Indian spinner Ravichandran Ashwin wants the ICC Cricket World Cup matches, which will be hosted by India in its entirety for the first time ever this year, to start at 11:30 AM in the morning to minimise the dew factor, which he opines gives chasing teams an advantage.
Ashwin wants the matches to begin at 11:30 AM, a full two hours earlier than the usual start of day-night ODI matches in the country.
On his Youtube channel, Ashwin gave the first ODI between India and Sri Lanka as an example to put his point forward. The match saw India score a total of 373 and they kept the dew factor in mind while batting. But Lanka fought really well and crossed the 300-run mark themselves, thanks to a century by skipper Dasun Shanaka. India won the match by 67 runs and Ashwin felt that the margin does not reflect how dominant India was that day.
“India batted beautifully on a slow wicket and posted a score well above par. Still, they ended up having to fight tooth and nail [to win],” he said on his channel as quoted by ESPNCricinfo.
“The quality difference between the teams is not coming through – dew is narrowing that gap if you happen to lose the toss.”
“My suggestion – or rather my opinion – for the World Cup is to look at what venues we are playing in, and at what times. Why should we not start matches at 11.30 am during the World Cup?,” Ashwin concluded.
Day-night ODIs in India extend well into primetime TV hours after starting at 1:30 PM. While starting matches early could produce more fair matches, broadcasters could be at risk of losing viewership to an extent. Ashwin however feels that fans would tune in to watch World Cup matches irrespective of the timing.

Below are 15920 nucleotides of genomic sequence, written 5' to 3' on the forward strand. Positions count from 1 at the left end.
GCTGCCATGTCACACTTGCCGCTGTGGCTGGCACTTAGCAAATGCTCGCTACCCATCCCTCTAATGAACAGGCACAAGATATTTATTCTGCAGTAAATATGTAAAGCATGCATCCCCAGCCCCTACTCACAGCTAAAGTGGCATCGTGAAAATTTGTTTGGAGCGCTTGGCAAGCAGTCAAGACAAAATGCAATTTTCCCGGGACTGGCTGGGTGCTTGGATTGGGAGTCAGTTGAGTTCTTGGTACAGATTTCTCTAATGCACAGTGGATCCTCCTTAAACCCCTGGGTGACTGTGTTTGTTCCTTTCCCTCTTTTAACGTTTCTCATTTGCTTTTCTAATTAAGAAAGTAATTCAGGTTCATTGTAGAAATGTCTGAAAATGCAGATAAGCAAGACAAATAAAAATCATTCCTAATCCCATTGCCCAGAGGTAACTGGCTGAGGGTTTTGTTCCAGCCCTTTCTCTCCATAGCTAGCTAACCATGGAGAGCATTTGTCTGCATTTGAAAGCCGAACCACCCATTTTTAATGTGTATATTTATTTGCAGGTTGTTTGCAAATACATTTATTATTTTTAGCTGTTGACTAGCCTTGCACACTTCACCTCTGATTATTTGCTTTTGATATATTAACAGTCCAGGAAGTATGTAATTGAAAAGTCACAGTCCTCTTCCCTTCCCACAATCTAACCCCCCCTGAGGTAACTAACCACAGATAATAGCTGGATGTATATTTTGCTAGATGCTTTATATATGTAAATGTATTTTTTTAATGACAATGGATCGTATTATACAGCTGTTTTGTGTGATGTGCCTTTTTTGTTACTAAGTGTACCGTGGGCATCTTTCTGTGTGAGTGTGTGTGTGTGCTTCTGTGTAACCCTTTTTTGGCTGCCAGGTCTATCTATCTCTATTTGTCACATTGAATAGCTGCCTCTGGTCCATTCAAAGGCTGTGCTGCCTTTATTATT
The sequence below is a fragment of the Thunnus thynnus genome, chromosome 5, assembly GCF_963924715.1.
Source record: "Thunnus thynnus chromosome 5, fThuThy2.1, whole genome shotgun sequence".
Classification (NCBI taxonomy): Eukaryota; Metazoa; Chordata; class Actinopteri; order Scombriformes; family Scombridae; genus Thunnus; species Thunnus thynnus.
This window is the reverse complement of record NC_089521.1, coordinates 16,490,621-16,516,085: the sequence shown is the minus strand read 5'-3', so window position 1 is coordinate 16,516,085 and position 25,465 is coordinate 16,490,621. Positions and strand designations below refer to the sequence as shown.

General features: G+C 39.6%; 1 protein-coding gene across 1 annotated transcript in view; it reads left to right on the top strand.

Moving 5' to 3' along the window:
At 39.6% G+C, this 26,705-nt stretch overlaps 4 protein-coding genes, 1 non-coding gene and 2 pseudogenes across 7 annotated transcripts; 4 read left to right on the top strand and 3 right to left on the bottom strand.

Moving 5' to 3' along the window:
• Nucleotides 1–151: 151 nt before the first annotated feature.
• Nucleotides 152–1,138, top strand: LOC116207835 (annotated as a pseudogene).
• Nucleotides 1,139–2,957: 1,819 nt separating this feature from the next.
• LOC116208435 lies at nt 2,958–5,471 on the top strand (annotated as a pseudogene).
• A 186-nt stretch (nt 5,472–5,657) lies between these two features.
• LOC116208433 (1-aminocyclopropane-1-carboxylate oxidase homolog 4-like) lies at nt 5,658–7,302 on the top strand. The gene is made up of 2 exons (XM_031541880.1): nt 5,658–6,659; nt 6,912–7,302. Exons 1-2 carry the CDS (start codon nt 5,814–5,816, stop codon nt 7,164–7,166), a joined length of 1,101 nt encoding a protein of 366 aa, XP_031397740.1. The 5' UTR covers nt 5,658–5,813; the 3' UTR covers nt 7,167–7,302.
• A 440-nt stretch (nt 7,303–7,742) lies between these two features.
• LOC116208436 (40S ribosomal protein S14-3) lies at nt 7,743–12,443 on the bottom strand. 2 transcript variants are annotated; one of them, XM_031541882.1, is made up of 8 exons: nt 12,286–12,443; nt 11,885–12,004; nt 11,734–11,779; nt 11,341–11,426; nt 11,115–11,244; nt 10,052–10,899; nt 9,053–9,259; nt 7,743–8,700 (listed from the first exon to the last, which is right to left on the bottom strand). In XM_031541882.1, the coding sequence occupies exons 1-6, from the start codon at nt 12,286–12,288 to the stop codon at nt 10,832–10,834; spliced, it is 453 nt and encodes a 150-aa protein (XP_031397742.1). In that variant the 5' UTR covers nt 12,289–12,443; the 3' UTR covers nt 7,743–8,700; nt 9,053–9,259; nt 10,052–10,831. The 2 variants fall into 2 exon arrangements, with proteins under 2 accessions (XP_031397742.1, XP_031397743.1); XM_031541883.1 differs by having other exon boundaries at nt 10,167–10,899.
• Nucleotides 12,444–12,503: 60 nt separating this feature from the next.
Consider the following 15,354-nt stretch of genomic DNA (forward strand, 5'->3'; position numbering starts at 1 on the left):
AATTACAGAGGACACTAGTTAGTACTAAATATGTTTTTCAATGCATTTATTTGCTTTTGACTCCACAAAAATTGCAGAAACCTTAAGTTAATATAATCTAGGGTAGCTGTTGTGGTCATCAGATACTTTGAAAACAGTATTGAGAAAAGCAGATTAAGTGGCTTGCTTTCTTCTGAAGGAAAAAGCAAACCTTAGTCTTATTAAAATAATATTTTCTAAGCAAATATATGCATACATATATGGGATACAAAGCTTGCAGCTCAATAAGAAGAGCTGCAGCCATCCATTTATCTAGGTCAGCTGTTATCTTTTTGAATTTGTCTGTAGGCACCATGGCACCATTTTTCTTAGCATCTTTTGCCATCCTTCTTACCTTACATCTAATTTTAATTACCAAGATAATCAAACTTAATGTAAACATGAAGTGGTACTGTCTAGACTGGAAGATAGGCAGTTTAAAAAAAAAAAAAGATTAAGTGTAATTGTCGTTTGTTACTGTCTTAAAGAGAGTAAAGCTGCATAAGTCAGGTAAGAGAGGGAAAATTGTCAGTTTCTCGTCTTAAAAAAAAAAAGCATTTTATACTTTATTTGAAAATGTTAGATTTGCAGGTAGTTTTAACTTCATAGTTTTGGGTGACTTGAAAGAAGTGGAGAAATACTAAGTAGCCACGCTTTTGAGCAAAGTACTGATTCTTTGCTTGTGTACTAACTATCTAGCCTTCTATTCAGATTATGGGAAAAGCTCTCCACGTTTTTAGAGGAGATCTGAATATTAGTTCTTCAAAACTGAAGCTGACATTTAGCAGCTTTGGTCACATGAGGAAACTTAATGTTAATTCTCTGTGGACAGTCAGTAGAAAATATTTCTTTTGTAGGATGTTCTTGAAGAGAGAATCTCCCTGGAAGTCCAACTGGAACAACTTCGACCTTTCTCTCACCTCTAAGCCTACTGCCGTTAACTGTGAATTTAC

“People will bring up television viewers and broadcasters, and say that people would not latch on and watch at that time, but would they not latch on to World Cup matches?” he asked. “The recent T20 World Cup was also held in winter, prioritising the summer [for Australia’s home bilateral season]. It was not the ideal scenario – T20 is a fast-paced game, how can you play it in winter? People will say that is not the case in Australia, but still, we need to prioritise World Cups.”
“The ICC knows very well that there will be dew, so let’s advance the game, and if we start at 11.30 am, the dew factor won’t come into the game, and why not? Won’t all cricket fans prioritise the World Cup and watch matches at 11.30?”
Ashwin suggested that teams worldwide are looking at dew as a highly significant factor in shaping day-night games in India.
“ECB (England and Wales Cricket Board) recently invited applications for the analyst’s position, and – I came to know this through some analysts I know – one of the important questions they asked was, ‘How big a factor is dew in Indian conditions in white-ball cricket?’ They are looking to bring in the best analytical tools possible ahead of the 2023 World Cup. They have asked all the pertinent questions, so you can see how crucial everyone in world cricket thinks the dew factor is in Indian conditions,” concluded Ashwin. (ANI)
This report is filed by ANI news service. TheNewsMill holds no responsibility for this content.